Many restaurants have already eliminated dangerous trans fats from their menus well before 2010, the B.C. government's new deadline.

Rob Feenie, Vancouver's celebrity chef who now works at the Cactus Club chain of restaurants, said it's just part of doing business.

"We don't use margarine, we use extra virgin olive oil, canola oil, butter," he said. "For the most part we're virtually trans fat free."

On Tuesday, B.C.'s speech from the throne announced that the provincial government intended to ban trans fats from schools and restaurants by 2010.

That would make B.C. the only province in Canada with such a ban. Calgary was the first city to ban trans fats last month.

A trans fat is a regular fat that has undergone a process called hydrogenation. That means that it undergoes chemical change that gives it a longer shelf life, or in the case of a food like crackers, gives it a crispier texture.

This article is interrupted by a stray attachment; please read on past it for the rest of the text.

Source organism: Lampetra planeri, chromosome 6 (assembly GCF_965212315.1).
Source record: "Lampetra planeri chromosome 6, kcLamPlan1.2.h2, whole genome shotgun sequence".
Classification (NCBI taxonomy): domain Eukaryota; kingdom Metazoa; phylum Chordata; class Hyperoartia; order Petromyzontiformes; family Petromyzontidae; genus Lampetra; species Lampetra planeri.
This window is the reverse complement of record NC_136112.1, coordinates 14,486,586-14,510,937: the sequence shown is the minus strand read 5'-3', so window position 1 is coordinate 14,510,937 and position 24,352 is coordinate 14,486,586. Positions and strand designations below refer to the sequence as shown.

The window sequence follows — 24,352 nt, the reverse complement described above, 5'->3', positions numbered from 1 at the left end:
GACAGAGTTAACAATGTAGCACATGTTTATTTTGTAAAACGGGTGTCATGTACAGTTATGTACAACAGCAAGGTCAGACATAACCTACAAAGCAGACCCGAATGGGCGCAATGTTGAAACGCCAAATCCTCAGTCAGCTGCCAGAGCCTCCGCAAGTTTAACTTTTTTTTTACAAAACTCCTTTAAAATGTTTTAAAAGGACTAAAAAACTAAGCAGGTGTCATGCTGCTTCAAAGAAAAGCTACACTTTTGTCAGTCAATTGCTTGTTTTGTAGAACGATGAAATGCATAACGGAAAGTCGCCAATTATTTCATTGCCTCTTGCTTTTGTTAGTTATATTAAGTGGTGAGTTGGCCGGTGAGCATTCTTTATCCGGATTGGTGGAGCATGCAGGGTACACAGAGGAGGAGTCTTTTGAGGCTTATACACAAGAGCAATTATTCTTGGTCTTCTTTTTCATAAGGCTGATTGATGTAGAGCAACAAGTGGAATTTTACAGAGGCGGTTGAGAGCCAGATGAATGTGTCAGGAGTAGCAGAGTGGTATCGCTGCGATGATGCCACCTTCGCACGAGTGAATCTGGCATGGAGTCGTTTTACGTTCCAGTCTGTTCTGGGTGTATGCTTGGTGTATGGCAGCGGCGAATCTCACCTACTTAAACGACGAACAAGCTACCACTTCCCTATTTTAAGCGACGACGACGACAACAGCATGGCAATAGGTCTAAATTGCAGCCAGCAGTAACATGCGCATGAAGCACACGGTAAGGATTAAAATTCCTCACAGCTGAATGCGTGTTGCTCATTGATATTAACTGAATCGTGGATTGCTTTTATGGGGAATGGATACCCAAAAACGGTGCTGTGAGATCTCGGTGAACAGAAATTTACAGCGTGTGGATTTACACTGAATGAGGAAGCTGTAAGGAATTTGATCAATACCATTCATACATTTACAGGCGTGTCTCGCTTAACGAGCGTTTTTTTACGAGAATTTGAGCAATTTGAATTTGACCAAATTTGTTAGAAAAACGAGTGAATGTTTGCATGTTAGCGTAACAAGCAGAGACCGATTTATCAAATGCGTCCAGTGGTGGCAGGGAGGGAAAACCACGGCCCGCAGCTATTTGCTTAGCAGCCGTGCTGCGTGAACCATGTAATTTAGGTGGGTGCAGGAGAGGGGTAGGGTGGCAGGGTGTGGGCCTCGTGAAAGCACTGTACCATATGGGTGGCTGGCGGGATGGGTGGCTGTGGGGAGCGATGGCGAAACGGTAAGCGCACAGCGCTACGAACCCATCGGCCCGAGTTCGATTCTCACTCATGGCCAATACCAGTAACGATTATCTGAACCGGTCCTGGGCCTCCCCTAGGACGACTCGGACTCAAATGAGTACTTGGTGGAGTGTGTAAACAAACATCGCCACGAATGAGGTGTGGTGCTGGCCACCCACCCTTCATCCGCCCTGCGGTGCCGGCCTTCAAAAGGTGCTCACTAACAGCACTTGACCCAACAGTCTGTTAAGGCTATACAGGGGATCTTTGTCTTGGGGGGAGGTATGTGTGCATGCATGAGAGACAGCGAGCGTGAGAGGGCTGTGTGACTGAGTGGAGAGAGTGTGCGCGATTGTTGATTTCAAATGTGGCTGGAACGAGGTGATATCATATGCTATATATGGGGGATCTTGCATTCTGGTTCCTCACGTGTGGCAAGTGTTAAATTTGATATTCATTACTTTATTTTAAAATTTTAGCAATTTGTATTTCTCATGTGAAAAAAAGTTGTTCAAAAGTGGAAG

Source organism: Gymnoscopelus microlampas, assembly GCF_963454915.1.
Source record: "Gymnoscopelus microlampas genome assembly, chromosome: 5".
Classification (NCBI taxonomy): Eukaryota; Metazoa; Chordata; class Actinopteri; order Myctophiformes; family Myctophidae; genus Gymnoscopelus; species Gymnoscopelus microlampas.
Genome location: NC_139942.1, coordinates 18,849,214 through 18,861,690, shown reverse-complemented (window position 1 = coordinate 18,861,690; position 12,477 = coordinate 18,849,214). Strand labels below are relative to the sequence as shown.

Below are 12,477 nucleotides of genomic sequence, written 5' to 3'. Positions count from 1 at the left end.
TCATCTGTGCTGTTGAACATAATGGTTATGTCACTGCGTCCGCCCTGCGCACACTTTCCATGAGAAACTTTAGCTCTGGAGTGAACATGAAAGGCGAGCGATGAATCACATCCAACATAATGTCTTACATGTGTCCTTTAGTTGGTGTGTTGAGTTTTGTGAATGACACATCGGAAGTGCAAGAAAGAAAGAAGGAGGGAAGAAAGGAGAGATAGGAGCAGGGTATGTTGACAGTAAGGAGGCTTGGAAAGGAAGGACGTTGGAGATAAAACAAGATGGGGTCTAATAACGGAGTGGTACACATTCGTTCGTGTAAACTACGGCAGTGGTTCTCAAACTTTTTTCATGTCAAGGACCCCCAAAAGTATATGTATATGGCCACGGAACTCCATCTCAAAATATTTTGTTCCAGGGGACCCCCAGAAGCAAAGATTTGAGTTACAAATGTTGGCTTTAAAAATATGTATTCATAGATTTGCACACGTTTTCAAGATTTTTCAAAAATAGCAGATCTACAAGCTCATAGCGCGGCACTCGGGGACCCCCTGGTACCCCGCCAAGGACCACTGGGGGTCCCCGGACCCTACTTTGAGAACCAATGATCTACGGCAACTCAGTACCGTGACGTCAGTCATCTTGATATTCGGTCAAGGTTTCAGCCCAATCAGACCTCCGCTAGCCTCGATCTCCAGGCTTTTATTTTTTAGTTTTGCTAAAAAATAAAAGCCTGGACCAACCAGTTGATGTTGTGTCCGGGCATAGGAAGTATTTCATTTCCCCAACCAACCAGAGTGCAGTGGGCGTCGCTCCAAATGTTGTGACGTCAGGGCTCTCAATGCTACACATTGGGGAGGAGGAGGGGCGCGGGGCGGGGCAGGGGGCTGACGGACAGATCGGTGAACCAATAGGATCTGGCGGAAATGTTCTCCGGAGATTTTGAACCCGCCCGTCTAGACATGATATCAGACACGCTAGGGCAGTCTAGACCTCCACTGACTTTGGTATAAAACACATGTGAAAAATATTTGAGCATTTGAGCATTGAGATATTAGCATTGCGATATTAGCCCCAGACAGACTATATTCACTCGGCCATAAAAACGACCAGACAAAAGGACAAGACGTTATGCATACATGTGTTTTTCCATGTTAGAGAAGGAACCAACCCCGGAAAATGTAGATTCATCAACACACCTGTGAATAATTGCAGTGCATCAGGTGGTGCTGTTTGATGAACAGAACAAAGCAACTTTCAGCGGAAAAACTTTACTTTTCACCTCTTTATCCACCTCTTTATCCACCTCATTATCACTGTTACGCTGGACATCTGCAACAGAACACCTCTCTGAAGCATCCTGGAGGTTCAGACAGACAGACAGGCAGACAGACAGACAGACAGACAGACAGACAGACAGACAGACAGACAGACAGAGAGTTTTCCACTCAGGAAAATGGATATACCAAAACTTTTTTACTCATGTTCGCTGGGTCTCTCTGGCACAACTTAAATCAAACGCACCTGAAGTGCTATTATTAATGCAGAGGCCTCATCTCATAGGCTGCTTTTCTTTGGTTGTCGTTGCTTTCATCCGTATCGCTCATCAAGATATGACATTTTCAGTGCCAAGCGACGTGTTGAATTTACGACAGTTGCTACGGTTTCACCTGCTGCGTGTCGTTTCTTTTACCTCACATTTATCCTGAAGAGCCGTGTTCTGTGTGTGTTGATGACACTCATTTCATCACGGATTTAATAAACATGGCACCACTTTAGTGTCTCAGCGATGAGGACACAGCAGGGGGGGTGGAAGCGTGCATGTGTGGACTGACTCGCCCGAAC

The problem is that the body treats hydrogenated trans fats like a saturated fat -- the kind of fat that clogs arteries and causes heart disease.

"It's very high risk for cardiovascular diseases such as high cholesterol and high blood pressure," said Ali Chernoff, a registered dietician and nutrition consultant.

But she says a ban on trans fats could mean that restaurants will replace the trans fats with saturated fats -- something just as bad.

With a report from CTV British Columbia's Dag Sharman

Restaurants who told CTV they don't use trans fats:

  • The Cannery
  • Aqua Riva
  • Horizon's
  • Salmon House
  • Morton's
  • Joe Forte's
  • Cioppino's
  • Provence
  • Monk McQueen's
  • Cloud 9
  • The Lift
  • Vij's

Restaurants who told CTV they do use trans fats:

  • McDonald's
  • Subway
  • A&W
  • Burger King
  • Wendy's
  • White Spot -- but their menu was 90 per cent trans fat free
  • La Terazza -- but only some dishes have trans fats

Compiled by CTV British Columbia's Toban Allison and Clifford Shim